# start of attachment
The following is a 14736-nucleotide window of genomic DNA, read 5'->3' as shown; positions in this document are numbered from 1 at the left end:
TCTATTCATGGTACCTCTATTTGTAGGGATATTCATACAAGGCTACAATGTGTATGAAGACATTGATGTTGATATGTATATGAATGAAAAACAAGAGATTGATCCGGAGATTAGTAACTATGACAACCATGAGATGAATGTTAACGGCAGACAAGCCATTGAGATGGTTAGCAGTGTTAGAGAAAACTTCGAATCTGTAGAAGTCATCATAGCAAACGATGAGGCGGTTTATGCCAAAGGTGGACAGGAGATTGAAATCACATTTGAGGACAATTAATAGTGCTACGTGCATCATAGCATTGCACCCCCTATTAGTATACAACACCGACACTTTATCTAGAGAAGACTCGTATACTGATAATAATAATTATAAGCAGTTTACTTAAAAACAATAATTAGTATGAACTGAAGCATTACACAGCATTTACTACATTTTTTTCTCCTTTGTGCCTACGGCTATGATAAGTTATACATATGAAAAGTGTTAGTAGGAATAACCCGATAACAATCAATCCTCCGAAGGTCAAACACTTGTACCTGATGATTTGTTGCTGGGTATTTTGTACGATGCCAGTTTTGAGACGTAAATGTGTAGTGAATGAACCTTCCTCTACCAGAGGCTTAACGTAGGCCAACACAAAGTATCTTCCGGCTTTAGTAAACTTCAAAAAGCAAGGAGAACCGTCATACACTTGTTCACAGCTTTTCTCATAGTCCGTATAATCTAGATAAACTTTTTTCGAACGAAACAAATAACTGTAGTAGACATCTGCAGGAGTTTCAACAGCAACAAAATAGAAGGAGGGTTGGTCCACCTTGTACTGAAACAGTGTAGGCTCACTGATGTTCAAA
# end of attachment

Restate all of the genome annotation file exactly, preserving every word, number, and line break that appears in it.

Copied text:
The following is a 14736-nucleotide window of genomic DNA, read 5'->3' as shown; positions in this document are numbered from 1 at the left end:
TCTATTCATGGTACCTCTATTTGTAGGGATATTCATACAAGGCTACAATGTGTATGAAGACATTGATGTTGATATGTATATGAATGAAAAACAAGAGATTGATCCGGAGATTAGTAACTATGACAACCATGAGATGAATGTTAACGGCAGACAAGCCATTGAGATGGTTAGCAGTGTTAGAGAAAACTTCGAATCTGTAGAAGTCATCATAGCAAACGATGAGGCGGTTTATGCCAAAGGTGGACAGGAGATTGAAATCACATTTGAGGACAATTAATAGTGCTACGTGCATCATAGCATTGCACCCCCTATTAGTATACAACACCGACACTTTATCTAGAGAAGACTCGTATACTGATAATAATAATTATAAGCAGTTTACTTAAAAACAATAATTAGTATGAACTGAAGCATTACACAGCATTTACTACATTTTTTTCTCCTTTGTGCCTACGGCTATGATAAGTTATACATATGAAAAGTGTTAGTAGGAATAACCCGATAACAATCAATCCTCCGAAGGTCAAACACTTGTACCTGATGATTTGTTGCTGGGTATTTTGTACGATGCCAGTTTTGAGACGTAAATGTGTAGTGAATGAACCTTCCTCTACCAGAGGCTTAACGTAGGCCAACACAAAGTATCTTCCGGCTTTAGTAAACTTCAAAAAGCAAGGAGAACCGTCATACACTTGTTCACAGCTTTTCTCATAGTCCGTATAATCTAGATAAACTTTTTTCGAACGAAACAAATAACTGTAGTAGACATCTGCAGGAGTTTCAACAGCAACAAAATAGAAGGAGGGTTGGTCCACCTTGTACTGAAACAGTGTAGGCTCACTGATGTTCAAA